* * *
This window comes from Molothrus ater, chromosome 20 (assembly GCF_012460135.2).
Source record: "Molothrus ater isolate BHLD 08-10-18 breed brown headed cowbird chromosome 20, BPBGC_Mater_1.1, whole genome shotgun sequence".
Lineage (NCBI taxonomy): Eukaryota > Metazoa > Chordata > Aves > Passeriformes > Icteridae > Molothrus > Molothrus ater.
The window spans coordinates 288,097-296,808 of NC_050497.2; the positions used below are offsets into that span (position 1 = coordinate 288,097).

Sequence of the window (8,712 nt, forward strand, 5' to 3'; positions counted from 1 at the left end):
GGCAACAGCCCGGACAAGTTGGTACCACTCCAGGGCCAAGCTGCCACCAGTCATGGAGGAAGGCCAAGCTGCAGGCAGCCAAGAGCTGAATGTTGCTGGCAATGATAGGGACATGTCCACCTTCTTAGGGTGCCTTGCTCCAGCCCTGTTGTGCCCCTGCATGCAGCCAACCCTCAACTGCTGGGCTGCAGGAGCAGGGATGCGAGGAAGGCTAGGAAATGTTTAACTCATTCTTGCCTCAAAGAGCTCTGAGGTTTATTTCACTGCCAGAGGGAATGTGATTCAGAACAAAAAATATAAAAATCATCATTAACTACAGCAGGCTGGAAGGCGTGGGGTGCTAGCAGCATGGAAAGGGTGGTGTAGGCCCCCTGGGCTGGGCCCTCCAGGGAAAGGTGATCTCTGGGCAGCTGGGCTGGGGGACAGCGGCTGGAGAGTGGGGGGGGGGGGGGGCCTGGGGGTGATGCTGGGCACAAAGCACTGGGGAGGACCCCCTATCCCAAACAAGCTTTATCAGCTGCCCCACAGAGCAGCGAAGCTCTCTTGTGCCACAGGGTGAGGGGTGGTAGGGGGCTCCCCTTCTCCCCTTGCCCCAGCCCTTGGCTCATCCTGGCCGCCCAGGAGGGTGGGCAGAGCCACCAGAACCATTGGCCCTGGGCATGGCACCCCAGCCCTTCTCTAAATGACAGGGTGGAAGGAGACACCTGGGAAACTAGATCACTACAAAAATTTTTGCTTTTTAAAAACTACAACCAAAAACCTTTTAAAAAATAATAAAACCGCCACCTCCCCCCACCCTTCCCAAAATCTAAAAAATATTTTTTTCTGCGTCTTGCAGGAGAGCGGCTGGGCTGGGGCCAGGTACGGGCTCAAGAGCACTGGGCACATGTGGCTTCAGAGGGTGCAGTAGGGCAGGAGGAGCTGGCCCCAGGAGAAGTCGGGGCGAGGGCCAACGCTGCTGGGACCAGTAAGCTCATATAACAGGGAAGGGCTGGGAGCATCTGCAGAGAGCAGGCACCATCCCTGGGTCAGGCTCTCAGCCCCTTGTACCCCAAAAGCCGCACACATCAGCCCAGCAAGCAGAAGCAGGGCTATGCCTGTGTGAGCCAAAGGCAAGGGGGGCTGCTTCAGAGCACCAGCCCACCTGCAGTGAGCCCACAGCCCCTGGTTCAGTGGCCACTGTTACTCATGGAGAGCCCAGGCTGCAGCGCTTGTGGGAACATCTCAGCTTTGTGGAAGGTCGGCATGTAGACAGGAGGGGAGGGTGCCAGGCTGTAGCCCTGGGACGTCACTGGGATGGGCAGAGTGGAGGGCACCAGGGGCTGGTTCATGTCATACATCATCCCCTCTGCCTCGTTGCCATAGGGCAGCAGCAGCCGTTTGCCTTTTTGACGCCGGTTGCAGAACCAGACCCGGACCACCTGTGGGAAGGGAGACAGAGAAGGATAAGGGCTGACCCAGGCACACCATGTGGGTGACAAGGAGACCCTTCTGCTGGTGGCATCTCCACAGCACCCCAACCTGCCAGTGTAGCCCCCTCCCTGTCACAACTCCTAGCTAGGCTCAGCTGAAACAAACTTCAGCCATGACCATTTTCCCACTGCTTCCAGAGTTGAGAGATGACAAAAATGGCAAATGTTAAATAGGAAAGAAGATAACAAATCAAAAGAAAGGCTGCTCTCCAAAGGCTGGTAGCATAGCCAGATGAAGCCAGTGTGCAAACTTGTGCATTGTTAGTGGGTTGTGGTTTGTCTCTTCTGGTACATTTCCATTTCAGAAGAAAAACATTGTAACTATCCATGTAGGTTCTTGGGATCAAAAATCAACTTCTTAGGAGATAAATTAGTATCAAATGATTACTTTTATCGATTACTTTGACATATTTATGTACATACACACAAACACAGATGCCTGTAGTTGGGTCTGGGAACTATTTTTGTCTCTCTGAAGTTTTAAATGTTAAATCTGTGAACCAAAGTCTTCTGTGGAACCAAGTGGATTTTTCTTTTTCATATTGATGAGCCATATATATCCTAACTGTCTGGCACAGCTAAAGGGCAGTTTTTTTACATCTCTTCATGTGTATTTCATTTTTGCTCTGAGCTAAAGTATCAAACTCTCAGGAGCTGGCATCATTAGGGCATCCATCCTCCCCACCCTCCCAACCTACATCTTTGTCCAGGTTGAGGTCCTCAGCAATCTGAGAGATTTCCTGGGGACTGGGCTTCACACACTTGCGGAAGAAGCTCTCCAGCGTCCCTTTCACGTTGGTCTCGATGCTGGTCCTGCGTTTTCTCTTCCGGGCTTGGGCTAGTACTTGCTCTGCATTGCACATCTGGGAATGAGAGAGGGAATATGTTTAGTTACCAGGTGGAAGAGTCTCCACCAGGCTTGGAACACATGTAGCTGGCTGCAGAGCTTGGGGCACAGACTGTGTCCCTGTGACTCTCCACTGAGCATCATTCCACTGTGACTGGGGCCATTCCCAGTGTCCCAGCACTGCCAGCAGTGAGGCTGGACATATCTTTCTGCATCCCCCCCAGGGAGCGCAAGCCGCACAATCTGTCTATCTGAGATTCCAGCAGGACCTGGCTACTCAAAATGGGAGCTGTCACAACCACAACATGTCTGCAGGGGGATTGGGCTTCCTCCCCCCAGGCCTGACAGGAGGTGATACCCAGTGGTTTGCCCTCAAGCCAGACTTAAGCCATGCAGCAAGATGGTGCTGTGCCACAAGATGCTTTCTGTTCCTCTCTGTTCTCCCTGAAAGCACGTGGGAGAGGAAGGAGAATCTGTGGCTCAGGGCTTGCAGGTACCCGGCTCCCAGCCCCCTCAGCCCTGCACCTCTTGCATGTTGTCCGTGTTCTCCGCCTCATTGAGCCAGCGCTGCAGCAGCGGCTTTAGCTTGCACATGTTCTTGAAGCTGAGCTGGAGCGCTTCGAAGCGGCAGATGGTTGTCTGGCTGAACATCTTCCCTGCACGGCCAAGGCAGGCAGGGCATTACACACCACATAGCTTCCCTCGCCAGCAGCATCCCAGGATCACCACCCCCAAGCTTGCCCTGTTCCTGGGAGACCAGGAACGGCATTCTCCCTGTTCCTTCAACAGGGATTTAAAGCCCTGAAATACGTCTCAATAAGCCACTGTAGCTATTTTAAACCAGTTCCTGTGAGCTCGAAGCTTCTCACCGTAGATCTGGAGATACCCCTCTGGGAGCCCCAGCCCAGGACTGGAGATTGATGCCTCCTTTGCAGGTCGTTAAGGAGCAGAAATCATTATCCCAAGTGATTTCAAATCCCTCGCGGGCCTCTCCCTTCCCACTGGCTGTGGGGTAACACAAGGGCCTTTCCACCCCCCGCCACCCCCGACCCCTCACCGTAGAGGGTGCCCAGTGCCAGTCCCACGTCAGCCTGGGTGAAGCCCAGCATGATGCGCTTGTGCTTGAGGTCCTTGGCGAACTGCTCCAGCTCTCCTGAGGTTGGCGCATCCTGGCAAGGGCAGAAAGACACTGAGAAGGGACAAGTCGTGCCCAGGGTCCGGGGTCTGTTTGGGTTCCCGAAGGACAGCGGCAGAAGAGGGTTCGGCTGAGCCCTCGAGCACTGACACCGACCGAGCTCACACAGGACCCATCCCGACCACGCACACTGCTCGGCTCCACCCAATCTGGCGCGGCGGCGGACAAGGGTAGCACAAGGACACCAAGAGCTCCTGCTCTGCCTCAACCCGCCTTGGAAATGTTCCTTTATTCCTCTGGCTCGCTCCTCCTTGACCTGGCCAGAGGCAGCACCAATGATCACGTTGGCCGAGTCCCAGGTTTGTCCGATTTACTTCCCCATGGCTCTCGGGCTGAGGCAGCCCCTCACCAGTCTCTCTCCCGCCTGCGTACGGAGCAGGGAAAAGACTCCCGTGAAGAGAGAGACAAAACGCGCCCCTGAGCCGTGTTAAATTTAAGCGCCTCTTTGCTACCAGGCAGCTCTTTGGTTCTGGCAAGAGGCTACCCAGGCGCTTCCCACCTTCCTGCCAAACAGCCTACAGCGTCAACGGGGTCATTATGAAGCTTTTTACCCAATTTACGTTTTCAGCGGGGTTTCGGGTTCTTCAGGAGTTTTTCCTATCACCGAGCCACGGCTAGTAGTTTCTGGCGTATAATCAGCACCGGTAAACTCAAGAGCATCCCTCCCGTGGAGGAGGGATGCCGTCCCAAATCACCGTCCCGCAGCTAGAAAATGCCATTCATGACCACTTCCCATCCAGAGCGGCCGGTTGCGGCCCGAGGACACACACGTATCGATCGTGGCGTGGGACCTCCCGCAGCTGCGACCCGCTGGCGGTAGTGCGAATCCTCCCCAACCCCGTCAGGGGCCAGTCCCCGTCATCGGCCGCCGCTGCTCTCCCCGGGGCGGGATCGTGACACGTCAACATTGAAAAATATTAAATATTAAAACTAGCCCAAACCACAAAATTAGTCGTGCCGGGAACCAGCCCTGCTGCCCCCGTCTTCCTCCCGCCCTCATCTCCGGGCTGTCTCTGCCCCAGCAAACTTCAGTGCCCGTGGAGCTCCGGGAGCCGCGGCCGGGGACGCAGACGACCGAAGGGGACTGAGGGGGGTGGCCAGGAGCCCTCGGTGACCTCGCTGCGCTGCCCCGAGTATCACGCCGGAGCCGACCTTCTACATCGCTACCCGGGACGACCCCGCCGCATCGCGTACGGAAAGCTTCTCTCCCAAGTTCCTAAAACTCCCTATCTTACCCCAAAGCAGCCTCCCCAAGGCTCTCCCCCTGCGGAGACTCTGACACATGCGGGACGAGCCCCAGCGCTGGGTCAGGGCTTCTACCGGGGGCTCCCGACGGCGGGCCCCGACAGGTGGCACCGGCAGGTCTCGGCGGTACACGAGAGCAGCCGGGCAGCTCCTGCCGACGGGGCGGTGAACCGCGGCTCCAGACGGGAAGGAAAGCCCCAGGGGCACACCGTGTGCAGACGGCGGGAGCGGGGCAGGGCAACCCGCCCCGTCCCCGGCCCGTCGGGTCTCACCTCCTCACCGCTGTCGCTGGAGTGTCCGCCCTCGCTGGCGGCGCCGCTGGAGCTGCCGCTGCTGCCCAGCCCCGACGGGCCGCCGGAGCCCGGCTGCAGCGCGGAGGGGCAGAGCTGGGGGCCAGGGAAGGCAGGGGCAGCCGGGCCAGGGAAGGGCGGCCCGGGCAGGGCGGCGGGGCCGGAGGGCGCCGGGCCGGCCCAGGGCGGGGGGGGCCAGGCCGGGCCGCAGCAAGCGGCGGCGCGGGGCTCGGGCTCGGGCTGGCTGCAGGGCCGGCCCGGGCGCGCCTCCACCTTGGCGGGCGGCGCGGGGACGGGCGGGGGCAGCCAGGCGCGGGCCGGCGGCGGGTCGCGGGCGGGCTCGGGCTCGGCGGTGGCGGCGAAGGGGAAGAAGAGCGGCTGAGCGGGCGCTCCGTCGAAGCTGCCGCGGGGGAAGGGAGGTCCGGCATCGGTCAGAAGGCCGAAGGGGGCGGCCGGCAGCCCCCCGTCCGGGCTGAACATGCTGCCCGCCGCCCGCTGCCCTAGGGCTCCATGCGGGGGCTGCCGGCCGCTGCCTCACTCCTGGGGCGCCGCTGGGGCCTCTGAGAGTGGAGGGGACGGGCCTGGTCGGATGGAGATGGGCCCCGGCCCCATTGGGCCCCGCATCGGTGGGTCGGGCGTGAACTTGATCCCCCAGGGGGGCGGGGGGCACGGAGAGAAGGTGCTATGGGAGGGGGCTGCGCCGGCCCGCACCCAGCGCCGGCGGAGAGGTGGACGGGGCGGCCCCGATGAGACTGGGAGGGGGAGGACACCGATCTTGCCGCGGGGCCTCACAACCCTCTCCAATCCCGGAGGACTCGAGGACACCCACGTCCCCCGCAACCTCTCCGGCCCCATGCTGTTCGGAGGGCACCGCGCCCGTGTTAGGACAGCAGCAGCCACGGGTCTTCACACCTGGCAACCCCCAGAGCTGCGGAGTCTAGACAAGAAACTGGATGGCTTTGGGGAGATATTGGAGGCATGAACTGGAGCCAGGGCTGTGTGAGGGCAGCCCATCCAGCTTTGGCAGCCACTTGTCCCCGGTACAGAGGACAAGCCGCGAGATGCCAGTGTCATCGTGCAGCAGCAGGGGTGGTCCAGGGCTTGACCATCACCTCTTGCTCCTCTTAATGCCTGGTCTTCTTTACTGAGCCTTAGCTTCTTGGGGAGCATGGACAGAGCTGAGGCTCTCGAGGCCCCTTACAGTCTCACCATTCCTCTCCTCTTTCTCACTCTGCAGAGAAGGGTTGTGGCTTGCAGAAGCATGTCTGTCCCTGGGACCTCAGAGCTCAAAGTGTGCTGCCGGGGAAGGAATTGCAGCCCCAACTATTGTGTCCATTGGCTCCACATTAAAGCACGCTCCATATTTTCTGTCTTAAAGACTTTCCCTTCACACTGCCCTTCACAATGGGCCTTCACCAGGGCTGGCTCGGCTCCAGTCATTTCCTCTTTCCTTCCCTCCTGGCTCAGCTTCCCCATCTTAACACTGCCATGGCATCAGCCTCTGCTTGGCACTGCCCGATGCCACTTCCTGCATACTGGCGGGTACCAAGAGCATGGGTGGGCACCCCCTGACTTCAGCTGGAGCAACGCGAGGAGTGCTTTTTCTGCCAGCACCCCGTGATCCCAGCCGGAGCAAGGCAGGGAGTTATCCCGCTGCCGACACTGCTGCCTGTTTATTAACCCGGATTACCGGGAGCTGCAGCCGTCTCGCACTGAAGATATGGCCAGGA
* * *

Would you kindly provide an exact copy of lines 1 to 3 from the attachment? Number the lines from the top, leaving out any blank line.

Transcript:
This window comes from Molothrus ater, chromosome 20 (assembly GCF_012460135.2).
Source record: "Molothrus ater isolate BHLD 08-10-18 breed brown headed cowbird chromosome 20, BPBGC_Mater_1.1, whole genome shotgun sequence".
Lineage (NCBI taxonomy): Eukaryota > Metazoa > Chordata > Aves > Passeriformes > Icteridae > Molothrus > Molothrus ater.